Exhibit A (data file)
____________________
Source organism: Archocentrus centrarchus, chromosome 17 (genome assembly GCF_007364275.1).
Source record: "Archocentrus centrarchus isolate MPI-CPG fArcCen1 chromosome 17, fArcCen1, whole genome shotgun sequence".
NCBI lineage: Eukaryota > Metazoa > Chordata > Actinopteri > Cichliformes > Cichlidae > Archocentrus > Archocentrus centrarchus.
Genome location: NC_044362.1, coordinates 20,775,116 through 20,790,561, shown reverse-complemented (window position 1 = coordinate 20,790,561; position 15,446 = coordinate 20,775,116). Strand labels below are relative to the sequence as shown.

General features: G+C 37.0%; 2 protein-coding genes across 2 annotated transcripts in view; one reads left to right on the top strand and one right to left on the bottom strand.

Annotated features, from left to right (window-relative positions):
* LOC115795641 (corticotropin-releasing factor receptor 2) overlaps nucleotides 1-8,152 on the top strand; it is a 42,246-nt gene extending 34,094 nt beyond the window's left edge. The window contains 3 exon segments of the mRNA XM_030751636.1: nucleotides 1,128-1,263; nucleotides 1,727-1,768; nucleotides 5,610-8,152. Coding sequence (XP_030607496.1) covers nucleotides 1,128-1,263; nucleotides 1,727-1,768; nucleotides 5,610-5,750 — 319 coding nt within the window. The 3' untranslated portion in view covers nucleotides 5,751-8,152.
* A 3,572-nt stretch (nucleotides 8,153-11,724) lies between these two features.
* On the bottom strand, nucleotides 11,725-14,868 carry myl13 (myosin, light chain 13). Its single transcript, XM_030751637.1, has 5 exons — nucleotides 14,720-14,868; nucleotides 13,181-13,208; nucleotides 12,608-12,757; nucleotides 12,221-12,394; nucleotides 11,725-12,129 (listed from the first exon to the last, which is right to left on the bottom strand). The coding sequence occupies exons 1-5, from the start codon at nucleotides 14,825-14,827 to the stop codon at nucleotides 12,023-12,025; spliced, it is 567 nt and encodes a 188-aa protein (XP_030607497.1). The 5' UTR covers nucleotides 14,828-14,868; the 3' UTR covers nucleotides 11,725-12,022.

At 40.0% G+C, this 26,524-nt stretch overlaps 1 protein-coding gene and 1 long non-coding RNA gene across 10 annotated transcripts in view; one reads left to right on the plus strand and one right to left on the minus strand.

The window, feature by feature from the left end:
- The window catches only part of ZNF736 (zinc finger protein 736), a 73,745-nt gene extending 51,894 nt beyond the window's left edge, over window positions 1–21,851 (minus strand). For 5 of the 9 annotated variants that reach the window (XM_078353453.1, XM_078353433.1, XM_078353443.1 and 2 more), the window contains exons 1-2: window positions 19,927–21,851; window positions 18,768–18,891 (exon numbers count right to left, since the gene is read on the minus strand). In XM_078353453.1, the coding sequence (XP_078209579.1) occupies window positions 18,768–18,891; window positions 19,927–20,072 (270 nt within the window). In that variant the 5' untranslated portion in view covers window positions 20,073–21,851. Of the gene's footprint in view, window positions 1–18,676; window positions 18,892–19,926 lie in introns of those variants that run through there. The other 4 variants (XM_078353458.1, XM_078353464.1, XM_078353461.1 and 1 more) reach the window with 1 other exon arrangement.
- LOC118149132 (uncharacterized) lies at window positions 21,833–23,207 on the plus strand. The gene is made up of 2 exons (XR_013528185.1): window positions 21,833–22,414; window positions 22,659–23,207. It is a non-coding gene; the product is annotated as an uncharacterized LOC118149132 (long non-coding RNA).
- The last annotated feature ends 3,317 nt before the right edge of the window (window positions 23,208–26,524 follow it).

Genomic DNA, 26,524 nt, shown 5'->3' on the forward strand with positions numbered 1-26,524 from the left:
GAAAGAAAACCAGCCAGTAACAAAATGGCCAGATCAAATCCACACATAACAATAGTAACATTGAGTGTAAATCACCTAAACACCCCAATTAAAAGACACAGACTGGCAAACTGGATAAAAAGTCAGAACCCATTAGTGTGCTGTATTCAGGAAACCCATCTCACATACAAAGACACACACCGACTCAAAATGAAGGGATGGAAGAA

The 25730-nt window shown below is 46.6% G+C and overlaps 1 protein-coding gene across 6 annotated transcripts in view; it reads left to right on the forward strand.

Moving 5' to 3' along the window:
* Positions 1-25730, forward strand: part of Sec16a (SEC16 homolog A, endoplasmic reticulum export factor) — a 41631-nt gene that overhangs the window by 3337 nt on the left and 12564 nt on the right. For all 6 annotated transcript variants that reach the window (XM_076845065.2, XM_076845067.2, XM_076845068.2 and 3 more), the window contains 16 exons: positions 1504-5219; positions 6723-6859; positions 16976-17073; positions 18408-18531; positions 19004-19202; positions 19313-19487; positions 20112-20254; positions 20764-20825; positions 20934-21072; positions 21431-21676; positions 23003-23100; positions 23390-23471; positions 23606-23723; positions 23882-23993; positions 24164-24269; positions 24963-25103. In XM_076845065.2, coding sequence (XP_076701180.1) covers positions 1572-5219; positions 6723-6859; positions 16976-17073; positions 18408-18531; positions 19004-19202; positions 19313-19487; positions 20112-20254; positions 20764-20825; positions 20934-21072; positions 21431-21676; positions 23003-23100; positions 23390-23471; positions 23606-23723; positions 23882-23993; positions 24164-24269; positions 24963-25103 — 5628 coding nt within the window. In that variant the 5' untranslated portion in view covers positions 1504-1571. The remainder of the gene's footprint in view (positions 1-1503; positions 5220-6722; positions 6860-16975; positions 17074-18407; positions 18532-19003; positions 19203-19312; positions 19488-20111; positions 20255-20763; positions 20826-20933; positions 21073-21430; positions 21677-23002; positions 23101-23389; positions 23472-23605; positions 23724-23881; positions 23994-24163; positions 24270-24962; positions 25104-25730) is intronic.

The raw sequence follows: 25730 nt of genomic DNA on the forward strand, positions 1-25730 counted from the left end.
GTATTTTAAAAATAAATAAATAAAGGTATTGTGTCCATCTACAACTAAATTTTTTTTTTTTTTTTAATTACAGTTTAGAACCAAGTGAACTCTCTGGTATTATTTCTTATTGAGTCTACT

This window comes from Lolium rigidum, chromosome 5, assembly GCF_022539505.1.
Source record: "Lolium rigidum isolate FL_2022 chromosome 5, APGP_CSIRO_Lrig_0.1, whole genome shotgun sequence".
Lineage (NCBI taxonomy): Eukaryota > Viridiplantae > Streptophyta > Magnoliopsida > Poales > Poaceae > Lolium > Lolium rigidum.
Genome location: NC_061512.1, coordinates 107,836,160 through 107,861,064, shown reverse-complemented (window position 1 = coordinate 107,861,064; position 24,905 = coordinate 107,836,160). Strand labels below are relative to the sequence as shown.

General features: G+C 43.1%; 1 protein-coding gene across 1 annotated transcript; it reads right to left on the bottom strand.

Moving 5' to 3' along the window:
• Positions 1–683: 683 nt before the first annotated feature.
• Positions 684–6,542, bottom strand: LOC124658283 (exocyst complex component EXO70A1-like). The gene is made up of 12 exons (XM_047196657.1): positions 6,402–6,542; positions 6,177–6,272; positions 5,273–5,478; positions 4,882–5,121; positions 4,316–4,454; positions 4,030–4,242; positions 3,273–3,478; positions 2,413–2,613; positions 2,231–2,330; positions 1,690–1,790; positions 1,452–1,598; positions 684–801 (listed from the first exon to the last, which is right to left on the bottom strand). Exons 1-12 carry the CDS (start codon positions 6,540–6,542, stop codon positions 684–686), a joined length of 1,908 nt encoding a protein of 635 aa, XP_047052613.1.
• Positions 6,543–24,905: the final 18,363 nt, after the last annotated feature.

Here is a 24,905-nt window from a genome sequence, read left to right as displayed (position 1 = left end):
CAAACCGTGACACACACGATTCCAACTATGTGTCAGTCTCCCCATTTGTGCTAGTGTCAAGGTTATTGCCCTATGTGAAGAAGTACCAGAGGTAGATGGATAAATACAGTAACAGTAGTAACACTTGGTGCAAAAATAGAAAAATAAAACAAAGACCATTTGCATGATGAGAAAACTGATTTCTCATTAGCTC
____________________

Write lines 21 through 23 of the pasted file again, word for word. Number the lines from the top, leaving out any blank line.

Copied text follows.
GTATTTTAAAAATAAATAAATAAAGGTATTGTGTCCATCTACAACTAAATTTTTTTTTTTTTTTTAATTACAGTTTAGAACCAAGTGAACTCTCTGGTATTATTTCTTATTGAGTCTACT

This window comes from Lolium rigidum, chromosome 5, assembly GCF_022539505.1.
Source record: "Lolium rigidum isolate FL_2022 chromosome 5, APGP_CSIRO_Lrig_0.1, whole genome shotgun sequence".